This walnut log came from my friend, Eric, who I’ve been working with on this thin slab concept that we’re calling Slab Skins.
I decided that I wanted to cut in the plane of the pair of limbs that were facing up on the trailer which means rolling the log. I scooted the log over with my long cant hook on the trailer so it would come off onto the mill in a bit better position.
This log was a bit smaller than what I normally cut so I was able to use my log tongs to grab the log instead of chaining it to winch it onto the sawmill bed.
Now to roll the log. A snatch block is hung in a tree redirecting the cable from the winch on the sawmill. A chain is wrapped around the log and hooked to the cable.
Now for the first cut. We made this one aggressively as we wanted to get to what we were really interested in – width.
After that first cut, we put a new blade on so we could continue sawing without having to worry about the blade being dull.
Here’s a look at the figure on the first cut. Since we’re cutting perpendicular to this crotch, we’ll see a bulls-eye with figure above it.
Now we can begin our first batch of cuts. We cut these at 1/2″ thick giving us a good amount of extra thickness since we were still figuring out the process. In the future we’ll cut closer to the finished thickness of 1/4″.
To make the sawing more efficient, Eric made a quick lumber scale. These marks are spaced .6″ apart – .5″ for the board thickness plus .1″ for the blade’s kerf.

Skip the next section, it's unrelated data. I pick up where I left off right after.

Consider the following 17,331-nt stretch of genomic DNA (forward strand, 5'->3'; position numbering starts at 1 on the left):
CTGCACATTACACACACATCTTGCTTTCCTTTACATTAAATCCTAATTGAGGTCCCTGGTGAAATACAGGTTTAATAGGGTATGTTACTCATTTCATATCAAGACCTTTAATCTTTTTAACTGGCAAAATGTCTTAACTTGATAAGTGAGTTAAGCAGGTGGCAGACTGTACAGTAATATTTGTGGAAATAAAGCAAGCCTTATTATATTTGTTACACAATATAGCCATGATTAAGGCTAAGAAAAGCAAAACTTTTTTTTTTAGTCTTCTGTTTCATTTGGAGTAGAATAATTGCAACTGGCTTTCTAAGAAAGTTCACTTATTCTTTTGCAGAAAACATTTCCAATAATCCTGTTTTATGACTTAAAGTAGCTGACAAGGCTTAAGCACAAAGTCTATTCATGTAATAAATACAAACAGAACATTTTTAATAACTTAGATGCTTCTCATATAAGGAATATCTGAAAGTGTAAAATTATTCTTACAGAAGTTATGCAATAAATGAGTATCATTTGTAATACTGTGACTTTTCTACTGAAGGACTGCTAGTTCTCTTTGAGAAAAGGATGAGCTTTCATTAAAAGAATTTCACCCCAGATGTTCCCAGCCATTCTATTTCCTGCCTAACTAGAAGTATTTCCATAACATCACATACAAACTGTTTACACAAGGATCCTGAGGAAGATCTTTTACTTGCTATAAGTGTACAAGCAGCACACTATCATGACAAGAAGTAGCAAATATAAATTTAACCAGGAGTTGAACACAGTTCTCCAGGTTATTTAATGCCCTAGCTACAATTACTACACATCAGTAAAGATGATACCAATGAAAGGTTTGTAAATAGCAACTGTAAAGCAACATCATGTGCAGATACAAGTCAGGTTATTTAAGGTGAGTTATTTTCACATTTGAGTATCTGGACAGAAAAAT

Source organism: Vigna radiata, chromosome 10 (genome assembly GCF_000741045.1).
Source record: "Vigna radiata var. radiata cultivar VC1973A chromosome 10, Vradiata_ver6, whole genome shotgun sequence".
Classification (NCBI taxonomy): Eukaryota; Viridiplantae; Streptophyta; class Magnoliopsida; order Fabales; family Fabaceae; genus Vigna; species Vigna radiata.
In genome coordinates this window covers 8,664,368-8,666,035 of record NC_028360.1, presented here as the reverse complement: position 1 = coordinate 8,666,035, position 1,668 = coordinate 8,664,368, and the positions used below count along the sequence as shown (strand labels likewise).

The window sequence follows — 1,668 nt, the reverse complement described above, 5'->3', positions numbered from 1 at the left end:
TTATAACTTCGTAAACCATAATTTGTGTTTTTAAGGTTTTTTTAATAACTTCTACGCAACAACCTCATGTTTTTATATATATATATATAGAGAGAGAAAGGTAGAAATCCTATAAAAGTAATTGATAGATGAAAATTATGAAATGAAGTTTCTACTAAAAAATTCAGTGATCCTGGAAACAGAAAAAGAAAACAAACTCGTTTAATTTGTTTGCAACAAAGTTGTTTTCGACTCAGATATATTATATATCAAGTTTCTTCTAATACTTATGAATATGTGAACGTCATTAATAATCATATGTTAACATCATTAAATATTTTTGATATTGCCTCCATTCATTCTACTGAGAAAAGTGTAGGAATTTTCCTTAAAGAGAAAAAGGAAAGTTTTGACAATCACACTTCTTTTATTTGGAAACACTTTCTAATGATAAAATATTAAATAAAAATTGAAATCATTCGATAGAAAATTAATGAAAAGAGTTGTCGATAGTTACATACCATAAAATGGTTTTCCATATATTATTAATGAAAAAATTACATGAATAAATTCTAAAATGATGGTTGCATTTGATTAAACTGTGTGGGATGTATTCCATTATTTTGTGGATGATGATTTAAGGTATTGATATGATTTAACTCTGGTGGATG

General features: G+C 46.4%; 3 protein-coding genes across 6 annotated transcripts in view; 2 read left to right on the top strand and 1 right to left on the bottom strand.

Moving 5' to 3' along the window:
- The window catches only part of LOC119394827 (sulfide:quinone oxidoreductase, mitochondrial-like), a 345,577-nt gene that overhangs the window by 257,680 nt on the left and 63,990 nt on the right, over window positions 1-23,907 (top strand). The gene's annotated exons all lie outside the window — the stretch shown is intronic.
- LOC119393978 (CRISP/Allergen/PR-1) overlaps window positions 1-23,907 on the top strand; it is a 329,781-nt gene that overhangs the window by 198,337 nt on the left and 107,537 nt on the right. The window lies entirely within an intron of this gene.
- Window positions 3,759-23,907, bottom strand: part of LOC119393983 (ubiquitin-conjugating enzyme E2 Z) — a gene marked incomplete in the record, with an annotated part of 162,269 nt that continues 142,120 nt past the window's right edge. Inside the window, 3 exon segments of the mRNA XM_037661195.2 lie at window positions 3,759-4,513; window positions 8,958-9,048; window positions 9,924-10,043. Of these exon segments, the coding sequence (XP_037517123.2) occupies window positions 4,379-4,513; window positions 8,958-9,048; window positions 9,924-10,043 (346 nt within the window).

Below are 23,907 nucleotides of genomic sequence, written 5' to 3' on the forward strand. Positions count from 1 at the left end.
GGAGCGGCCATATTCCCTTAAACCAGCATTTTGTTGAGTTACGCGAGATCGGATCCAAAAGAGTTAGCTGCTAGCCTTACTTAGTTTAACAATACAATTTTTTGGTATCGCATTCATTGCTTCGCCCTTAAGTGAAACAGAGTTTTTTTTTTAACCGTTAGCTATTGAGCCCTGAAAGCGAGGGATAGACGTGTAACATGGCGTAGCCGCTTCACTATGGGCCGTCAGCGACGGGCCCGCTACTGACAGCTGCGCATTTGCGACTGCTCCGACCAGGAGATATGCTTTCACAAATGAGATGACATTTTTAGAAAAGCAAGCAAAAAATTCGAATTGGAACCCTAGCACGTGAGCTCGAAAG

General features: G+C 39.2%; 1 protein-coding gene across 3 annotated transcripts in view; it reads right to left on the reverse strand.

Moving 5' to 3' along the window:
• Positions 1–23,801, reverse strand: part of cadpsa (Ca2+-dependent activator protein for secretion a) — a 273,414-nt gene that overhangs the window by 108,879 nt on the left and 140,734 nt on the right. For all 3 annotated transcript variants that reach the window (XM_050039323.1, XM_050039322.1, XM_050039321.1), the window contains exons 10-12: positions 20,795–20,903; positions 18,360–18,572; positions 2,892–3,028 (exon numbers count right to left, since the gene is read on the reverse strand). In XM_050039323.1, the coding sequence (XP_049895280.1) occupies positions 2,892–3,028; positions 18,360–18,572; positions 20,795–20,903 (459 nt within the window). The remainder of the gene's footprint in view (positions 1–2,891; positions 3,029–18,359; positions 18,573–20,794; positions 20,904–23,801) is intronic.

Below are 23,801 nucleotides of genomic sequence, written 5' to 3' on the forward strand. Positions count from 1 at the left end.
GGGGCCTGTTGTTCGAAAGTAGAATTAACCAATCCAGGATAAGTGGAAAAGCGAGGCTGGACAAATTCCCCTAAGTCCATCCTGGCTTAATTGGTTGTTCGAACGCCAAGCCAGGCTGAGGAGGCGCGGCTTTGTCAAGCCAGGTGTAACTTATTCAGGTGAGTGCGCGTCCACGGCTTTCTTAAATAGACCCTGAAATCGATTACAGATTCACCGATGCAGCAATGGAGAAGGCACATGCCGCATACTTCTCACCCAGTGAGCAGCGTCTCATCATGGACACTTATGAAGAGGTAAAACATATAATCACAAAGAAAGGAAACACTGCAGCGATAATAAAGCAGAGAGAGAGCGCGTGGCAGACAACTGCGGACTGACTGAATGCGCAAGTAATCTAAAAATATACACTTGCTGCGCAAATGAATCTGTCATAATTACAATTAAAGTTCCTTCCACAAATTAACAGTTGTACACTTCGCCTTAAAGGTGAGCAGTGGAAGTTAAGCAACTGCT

After a few slices we were into slabs that were 2′ wide.
After a quick break, it was back to slicing. We developed a good system of working. I’d be running the saw continuously while Eric removed the cut slices, stacked, and cleaned them off.
About mid way up was this small limb which produced some really awesome figure.
Now we’re getting into the area we were really after. This early cut shows a large band of crotch figure which will only grow as we get deeper into the log.
Once again, more sawing!
Deeper into the log and the figure is growing.
We kept sawing until there wasn’t much left on the deck of the saw.
And there we go. One log sliced into 37 1/2″ thick slabs. Towards the end the blade was getting a little dull to be cutting 36″ wide crotch but was cutting fine through the base area of the log which wasn’t nearly as wide.
These got hauled to Eric’s shop to be loaded into his vacuum kiln. The slices are layered between hot water plates and when the lid goes on, the vacuum causes atmospheric pressure to compress the entire stack. This holds this thin slabs flat as they dry so they don’t become potato chips. Dry time on these was 2 days.
Once the slabs were dried, they were cleaned up on a wide belt sander and then laminated to plywood. This provided a lot of stock to make sample projects out of such as this conference table. It’s made from a pair of bookmatched skins and features a 3″ fold around the perimeter which which gives the appearance of a thicker slab. This fold was done with the Miter Fold Blade available at Rockler.
Taking that fold concept one step further, we can replace the end folds with end grain veneer to make something very realistic.
Eric and I are both really excited about this concept. We’ve produced several finished projects in the past 6 months and have worked through most of the details. Look for more about Slab Skins in the near future!
Check out Eric
Miter Fold Blade: https://www.rockler.com/rockler-miter-fold-dado-set-plus